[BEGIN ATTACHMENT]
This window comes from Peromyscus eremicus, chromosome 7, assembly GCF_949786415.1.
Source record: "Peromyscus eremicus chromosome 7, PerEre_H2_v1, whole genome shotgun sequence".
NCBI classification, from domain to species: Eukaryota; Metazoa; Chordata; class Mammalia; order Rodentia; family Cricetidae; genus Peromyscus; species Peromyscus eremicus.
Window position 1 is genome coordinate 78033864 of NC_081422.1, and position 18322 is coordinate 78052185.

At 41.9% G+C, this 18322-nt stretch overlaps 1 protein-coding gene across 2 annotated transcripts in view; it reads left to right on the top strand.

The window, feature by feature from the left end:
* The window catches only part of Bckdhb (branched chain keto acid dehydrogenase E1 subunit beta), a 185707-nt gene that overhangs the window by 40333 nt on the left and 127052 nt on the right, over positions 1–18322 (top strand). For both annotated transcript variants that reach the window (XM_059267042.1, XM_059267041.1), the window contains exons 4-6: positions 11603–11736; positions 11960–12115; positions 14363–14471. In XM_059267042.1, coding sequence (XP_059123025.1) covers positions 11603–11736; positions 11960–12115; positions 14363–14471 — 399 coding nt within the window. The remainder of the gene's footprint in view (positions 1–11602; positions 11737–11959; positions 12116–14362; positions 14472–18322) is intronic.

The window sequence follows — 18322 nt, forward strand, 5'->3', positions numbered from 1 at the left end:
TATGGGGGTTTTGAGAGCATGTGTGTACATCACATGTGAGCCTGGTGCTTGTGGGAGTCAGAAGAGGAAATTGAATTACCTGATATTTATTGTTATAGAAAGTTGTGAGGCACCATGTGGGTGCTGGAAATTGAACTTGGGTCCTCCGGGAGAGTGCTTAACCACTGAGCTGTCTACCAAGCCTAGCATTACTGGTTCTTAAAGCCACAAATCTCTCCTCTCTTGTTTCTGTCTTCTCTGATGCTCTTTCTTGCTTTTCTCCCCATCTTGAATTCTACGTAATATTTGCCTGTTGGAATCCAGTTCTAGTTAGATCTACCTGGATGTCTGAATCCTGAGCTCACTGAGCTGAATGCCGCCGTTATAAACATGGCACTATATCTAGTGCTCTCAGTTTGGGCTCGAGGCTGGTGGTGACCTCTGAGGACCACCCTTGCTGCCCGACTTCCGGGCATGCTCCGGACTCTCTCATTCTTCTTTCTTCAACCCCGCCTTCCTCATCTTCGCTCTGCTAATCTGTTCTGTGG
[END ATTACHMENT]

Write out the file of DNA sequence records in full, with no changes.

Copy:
This window comes from Peromyscus eremicus, chromosome 7, assembly GCF_949786415.1.
Source record: "Peromyscus eremicus chromosome 7, PerEre_H2_v1, whole genome shotgun sequence".
NCBI classification, from domain to species: Eukaryota; Metazoa; Chordata; class Mammalia; order Rodentia; family Cricetidae; genus Peromyscus; species Peromyscus eremicus.
Window position 1 is genome coordinate 78033864 of NC_081422.1, and position 18322 is coordinate 78052185.

At 41.9% G+C, this 18322-nt stretch overlaps 1 protein-coding gene across 2 annotated transcripts in view; it reads left to right on the top strand.

The window, feature by feature from the left end:
* The window catches only part of Bckdhb (branched chain keto acid dehydrogenase E1 subunit beta), a 185707-nt gene that overhangs the window by 40333 nt on the left and 127052 nt on the right, over positions 1–18322 (top strand). For both annotated transcript variants that reach the window (XM_059267042.1, XM_059267041.1), the window contains exons 4-6: positions 11603–11736; positions 11960–12115; positions 14363–14471. In XM_059267042.1, coding sequence (XP_059123025.1) covers positions 11603–11736; positions 11960–12115; positions 14363–14471 — 399 coding nt within the window. The remainder of the gene's footprint in view (positions 1–11602; positions 11737–11959; positions 12116–14362; positions 14472–18322) is intronic.

The window sequence follows — 18322 nt, forward strand, 5'->3', positions numbered from 1 at the left end:
TATGGGGGTTTTGAGAGCATGTGTGTACATCACATGTGAGCCTGGTGCTTGTGGGAGTCAGAAGAGGAAATTGAATTACCTGATATTTATTGTTATAGAAAGTTGTGAGGCACCATGTGGGTGCTGGAAATTGAACTTGGGTCCTCCGGGAGAGTGCTTAACCACTGAGCTGTCTACCAAGCCTAGCATTACTGGTTCTTAAAGCCACAAATCTCTCCTCTCTTGTTTCTGTCTTCTCTGATGCTCTTTCTTGCTTTTCTCCCCATCTTGAATTCTACGTAATATTTGCCTGTTGGAATCCAGTTCTAGTTAGATCTACCTGGATGTCTGAATCCTGAGCTCACTGAGCTGAATGCCGCCGTTATAAACATGGCACTATATCTAGTGCTCTCAGTTTGGGCTCGAGGCTGGTGGTGACCTCTGAGGACCACCCTTGCTGCCCGACTTCCGGGCATGCTCCGGACTCTCTCATTCTTCTTTCTTCAACCCCGCCTTCCTCATCTTCGCTCTGCTAATCTGTTCTGTGG